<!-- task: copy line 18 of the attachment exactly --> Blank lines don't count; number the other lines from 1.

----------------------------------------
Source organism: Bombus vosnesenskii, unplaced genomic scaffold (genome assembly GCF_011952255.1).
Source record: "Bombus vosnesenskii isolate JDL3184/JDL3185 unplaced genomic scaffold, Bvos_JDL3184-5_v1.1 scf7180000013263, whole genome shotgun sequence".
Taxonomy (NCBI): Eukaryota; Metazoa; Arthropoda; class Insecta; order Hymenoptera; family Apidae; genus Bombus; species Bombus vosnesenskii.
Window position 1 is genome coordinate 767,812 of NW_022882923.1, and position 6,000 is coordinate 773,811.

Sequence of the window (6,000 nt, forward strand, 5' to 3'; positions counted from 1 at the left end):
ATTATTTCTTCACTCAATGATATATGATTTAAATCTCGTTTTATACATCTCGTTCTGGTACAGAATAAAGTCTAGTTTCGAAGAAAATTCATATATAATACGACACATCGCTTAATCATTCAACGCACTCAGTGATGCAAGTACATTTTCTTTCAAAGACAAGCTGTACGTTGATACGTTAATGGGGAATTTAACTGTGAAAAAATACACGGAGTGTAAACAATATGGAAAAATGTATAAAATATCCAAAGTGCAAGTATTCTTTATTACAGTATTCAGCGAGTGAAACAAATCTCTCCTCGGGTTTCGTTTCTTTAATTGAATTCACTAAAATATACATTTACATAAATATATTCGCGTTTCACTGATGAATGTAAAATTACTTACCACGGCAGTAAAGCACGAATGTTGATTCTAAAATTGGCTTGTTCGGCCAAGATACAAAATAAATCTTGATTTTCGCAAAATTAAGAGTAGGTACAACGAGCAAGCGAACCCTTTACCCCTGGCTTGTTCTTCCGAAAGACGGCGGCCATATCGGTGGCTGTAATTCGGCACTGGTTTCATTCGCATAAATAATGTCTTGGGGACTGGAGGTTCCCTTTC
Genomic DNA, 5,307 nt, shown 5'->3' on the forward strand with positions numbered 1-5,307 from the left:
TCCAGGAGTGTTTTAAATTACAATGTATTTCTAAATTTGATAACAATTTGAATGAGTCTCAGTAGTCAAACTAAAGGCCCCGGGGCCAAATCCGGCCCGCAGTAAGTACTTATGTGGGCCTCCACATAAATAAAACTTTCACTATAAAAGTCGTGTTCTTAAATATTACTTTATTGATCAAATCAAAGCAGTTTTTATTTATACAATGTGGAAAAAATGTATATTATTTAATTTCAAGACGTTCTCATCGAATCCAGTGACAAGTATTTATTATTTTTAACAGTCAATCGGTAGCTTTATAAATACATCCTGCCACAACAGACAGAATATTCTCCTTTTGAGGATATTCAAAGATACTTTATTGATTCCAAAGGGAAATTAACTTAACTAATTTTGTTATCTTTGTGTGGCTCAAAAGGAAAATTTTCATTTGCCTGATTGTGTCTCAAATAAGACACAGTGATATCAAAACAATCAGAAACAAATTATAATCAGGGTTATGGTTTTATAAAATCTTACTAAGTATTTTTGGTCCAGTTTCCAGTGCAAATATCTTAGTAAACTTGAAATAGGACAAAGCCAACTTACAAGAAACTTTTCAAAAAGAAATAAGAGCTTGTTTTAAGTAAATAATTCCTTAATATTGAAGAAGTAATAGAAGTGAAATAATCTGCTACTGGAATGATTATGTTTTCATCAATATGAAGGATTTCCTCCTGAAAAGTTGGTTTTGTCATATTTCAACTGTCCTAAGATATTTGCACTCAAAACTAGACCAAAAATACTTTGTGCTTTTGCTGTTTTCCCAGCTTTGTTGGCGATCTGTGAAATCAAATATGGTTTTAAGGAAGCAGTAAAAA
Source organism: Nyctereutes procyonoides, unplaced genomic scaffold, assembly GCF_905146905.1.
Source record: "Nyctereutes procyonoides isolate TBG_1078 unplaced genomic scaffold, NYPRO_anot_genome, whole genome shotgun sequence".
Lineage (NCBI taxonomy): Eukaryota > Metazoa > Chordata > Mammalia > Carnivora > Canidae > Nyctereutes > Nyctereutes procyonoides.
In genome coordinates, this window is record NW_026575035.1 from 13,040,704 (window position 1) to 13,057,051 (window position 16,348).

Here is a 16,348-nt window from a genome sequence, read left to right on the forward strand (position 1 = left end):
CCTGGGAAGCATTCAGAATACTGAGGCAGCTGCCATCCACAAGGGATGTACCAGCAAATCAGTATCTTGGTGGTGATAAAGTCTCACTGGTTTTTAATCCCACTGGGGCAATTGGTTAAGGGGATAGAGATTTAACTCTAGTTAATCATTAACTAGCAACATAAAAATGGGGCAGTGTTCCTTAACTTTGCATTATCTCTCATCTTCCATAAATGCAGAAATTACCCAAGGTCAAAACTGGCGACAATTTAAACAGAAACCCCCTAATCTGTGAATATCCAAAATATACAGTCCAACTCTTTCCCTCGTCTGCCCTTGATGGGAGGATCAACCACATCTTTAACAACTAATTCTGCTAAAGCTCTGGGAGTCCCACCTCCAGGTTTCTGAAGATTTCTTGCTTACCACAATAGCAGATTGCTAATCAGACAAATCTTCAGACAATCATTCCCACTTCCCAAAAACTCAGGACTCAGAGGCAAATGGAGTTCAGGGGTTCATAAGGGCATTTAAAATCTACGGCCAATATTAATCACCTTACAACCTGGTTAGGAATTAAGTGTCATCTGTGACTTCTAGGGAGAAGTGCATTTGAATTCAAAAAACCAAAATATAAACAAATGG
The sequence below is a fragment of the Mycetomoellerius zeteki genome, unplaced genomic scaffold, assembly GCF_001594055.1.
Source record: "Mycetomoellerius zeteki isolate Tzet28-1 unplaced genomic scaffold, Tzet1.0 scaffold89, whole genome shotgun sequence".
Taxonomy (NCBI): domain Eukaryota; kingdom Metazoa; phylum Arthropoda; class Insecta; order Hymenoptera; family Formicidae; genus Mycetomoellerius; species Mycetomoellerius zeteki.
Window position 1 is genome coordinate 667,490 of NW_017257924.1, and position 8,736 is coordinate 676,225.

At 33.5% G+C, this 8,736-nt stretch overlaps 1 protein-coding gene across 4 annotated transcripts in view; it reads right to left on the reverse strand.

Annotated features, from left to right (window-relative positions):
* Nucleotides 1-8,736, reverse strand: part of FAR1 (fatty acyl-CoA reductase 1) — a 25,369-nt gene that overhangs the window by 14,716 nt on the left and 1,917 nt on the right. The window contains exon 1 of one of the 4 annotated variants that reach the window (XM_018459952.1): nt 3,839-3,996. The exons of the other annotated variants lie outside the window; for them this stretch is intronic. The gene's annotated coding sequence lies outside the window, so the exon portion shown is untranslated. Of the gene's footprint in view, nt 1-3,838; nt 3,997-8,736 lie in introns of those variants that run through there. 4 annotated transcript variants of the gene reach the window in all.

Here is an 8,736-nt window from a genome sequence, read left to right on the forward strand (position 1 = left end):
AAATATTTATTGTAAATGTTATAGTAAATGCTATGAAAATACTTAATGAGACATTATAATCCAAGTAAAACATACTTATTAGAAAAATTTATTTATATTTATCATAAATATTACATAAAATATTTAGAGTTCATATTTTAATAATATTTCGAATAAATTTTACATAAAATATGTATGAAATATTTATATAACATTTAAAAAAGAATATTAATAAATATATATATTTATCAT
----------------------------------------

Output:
Window position 1 is genome coordinate 667,490 of NW_017257924.1, and position 8,736 is coordinate 676,225.